And what do you think farming subsidies in developed countries are but protectionism? The Common Agricultural Policy in Europe has been rocking for almost sixty years now, and similar policies are in place in the US as far as I'm aware. These exist so you don't have to rely on whichever third world despot can whip his citizens the hardest for your basic food supply, but essentially they're strategic economic protectionism. Here's a good example of successful protectionism.
1. The Japanese government has used a plethora of constantly evolving regulations to keep the combined share of all non-Japanese automakers to just 4 percent of the Japanese market. The share never varies, whether the yen is strong or weak. (The yen is up nearly 50 percent against the dollar in the last five years.)
2. The Detroit corporations, in common with all major automakers, make many cars in Europe configured for Britain’s drive-on-the-left roads, and by extension for Japan’s. They also make countless components and assemblies that have been shut out of Japan for no other reason than that they are not made there.
3. Even Volkswagen, which sells broadly as many cars around the world as Toyota, has been allocated—that is the right word—just 1 percent of the Japanese market; by contrast Toyota’s share is close to 40 percent. (Volkswagen is lucky, incidentally: Hyundai’s share is 0.02 percent and Daewoo’s 0.003 percent, and this in a country where close to 1 percent of the people are ethnic Koreans.) ...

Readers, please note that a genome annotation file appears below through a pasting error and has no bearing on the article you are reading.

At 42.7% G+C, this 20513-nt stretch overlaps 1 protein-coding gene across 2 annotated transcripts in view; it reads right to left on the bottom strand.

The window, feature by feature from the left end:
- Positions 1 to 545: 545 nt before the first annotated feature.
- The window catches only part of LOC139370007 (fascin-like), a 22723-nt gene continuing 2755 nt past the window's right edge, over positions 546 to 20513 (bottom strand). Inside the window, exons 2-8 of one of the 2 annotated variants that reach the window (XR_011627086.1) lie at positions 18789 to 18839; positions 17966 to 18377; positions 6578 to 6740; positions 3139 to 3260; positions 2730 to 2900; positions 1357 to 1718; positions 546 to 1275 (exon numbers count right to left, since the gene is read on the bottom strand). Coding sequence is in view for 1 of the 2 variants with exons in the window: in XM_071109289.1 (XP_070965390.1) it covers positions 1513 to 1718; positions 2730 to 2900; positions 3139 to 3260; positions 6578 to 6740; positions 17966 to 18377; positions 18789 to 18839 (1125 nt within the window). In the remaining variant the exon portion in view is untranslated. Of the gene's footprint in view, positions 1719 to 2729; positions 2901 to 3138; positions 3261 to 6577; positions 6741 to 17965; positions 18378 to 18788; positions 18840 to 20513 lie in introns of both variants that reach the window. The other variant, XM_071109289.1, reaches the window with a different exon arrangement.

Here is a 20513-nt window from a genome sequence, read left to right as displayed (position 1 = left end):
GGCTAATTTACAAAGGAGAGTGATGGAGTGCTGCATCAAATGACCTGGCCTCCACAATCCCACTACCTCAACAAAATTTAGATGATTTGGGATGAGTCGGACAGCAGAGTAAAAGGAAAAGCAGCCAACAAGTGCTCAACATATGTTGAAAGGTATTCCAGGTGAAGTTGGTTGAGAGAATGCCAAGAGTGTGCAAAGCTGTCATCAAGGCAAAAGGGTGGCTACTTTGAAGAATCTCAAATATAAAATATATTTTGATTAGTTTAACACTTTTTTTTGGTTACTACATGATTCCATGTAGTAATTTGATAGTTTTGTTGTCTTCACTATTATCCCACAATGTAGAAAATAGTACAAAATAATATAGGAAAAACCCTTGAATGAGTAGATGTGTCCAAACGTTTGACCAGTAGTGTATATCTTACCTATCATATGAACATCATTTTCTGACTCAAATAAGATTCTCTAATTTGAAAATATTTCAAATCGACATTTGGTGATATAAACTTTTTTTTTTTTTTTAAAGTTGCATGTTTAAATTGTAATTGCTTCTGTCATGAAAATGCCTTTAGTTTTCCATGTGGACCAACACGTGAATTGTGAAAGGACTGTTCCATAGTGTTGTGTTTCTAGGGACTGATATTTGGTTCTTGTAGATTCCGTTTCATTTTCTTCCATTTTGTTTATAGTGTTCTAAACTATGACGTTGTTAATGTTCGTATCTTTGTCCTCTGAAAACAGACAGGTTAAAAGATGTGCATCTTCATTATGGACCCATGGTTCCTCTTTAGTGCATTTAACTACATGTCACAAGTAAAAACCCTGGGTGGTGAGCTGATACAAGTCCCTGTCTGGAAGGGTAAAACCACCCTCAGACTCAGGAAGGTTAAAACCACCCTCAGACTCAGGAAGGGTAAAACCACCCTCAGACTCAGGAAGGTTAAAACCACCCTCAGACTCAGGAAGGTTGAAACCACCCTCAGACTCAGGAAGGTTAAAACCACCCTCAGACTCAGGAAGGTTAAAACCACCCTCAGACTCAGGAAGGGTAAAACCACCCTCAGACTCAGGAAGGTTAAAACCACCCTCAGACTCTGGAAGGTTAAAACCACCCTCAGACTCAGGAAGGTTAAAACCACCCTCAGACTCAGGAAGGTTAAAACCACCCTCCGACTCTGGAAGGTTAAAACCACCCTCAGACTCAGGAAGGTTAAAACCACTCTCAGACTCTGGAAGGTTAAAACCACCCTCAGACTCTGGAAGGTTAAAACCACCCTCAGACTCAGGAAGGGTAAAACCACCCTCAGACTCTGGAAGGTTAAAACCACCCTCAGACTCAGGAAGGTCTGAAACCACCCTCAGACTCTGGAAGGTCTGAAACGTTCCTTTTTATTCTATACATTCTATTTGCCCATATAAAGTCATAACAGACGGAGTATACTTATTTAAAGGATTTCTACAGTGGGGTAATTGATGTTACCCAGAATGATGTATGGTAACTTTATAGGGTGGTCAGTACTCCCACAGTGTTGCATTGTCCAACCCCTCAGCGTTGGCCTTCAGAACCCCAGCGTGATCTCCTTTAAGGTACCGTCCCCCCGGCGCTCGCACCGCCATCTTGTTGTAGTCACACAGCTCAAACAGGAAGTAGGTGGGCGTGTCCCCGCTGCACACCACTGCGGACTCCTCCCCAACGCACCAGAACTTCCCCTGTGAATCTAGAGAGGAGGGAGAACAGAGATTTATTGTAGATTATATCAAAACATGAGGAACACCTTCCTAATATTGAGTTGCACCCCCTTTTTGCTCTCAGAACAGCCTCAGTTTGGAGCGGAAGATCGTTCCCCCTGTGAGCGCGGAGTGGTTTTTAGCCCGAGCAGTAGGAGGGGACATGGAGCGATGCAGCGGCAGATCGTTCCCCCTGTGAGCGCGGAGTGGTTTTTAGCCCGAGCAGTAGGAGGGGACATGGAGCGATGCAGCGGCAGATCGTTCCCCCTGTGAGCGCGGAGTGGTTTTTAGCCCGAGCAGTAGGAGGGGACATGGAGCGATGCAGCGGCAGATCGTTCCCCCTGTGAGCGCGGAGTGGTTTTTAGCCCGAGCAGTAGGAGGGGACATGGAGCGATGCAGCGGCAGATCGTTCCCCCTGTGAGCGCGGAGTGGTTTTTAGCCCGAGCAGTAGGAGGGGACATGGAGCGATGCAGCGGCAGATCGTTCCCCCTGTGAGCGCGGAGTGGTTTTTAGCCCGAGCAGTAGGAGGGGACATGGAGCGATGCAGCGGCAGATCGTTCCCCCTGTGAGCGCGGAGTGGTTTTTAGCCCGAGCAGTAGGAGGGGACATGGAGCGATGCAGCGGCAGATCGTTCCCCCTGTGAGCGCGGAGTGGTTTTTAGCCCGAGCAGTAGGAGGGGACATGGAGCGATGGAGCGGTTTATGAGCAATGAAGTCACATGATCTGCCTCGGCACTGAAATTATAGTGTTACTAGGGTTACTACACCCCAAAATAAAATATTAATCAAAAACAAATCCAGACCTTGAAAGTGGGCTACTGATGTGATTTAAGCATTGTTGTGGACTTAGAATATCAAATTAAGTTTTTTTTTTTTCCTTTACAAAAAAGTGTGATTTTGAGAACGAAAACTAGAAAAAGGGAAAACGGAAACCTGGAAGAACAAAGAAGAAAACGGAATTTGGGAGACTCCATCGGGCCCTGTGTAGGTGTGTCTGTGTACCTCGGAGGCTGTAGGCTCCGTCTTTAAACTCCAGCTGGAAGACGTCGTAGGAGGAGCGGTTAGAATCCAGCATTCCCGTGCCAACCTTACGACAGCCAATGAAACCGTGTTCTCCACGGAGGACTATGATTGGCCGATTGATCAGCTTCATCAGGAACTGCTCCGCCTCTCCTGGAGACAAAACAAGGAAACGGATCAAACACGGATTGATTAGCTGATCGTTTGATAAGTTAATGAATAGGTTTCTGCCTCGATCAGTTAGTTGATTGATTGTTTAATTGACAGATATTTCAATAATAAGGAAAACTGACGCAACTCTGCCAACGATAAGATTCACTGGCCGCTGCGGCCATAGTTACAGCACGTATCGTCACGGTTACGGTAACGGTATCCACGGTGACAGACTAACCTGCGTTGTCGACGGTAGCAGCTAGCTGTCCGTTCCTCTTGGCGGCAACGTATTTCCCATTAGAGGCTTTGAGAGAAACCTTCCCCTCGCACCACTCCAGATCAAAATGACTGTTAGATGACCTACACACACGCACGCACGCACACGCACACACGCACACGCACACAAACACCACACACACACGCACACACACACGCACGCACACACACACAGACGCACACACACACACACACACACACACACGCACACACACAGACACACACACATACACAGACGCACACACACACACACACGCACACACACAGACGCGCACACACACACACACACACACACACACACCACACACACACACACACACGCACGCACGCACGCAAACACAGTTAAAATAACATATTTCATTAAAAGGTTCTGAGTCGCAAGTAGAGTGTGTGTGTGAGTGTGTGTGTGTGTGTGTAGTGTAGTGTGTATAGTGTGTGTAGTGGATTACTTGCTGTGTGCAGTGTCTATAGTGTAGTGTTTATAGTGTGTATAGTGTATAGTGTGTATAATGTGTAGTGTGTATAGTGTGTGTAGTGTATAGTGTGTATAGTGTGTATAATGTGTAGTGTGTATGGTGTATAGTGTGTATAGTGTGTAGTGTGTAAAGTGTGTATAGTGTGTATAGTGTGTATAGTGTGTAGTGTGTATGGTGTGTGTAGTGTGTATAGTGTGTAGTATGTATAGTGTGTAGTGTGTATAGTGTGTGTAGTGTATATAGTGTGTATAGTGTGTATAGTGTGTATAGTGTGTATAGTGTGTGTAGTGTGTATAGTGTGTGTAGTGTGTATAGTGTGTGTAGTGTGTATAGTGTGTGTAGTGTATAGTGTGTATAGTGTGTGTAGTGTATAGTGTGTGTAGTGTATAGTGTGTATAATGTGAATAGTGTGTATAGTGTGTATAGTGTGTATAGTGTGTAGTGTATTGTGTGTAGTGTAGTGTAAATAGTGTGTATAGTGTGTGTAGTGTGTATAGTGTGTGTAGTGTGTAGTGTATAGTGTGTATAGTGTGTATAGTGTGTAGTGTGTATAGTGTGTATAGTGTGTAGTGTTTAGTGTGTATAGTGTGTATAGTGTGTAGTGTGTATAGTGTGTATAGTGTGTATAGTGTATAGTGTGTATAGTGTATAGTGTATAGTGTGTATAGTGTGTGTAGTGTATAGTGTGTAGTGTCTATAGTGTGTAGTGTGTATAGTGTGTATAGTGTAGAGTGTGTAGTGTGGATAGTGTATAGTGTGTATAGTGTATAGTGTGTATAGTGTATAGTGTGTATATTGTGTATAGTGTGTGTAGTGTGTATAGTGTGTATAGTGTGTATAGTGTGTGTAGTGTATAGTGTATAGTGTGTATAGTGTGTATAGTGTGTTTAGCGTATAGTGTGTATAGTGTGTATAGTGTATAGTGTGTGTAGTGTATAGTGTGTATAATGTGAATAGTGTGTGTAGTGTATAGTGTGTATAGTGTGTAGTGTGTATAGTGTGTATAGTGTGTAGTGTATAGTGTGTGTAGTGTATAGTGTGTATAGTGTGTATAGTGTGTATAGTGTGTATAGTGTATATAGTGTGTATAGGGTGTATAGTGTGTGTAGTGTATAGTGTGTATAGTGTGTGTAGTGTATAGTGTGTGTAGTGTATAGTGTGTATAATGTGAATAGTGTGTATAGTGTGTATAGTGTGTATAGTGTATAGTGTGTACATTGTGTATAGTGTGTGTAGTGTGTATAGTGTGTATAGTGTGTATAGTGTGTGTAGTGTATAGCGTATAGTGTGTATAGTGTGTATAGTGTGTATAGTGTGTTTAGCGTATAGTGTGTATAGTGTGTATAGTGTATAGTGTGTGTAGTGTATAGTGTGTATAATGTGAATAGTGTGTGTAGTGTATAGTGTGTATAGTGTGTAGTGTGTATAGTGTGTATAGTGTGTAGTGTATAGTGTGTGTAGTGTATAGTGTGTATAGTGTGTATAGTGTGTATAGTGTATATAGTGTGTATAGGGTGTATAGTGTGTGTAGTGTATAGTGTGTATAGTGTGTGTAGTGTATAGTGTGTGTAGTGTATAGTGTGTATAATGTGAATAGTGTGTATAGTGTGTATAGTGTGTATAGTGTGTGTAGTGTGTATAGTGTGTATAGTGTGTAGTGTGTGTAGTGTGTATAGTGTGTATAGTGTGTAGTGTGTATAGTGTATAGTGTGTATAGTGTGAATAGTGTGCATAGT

Perhaps the most graphic evidence of Tokyo’s true policy has been the story of the Renault-Nissan alliance. Originally established in 1999 and consolidated in subsequent years, this odd-couple partnership ostensibly gave Paris-based Renault control of Yokohama-based Nissan. In a powerful symbol of Japan’s ostensible acquiescence to American-style globalization, Renault’s Carlos Ghosn was even installed as simultaneous chief executive of both companies.
Given that Renault enjoyed a fundamental advantage in lower French wages and was more than a match for Nissan managerially, many observers expected it to make big inroads in the Japanese market. After all, the Nissan distribution chain—Japan’s second largest—was now ostensibly Ghosn’s to reshape. As reported by the BBC in 2005, the two companies were “expected to go through a process of rapid integration.” In particular they hoped to achieve savings through “jointly owned distribution subsidiaries.”
To the extent that the companies have cooperated on distribution, however, this has been confined entirely to markets beyond Japan. In the Japanese home market, Nissan has kept its distribution system strictly off-limits to Renault. The result is that, far from increasing, Renault’s Japanese market share has dropped from a negligible 0.08 percent in 1999 to a totally insulting 0.04 percent in 2009, the latest year for which figures are available. Indeed, to the extent that the company’s brand is known at all on Japanese roads, it is as a minor brand of Taiwanese-made bicycles!
And this is just the beginning of Renault’s woes. Judged by growth in total global sales, Renault has consistently been a hopeless also-ran, whereas Nissan has been a star performer. (Renault’s global sales are up less than 15 percent since the first full year of the partnership, whereas Nissan’s have zoomed nearly 78 percent. Nissan’s success has been attributable not least to increasing inroads in Renault’s home turf of Western Europe.)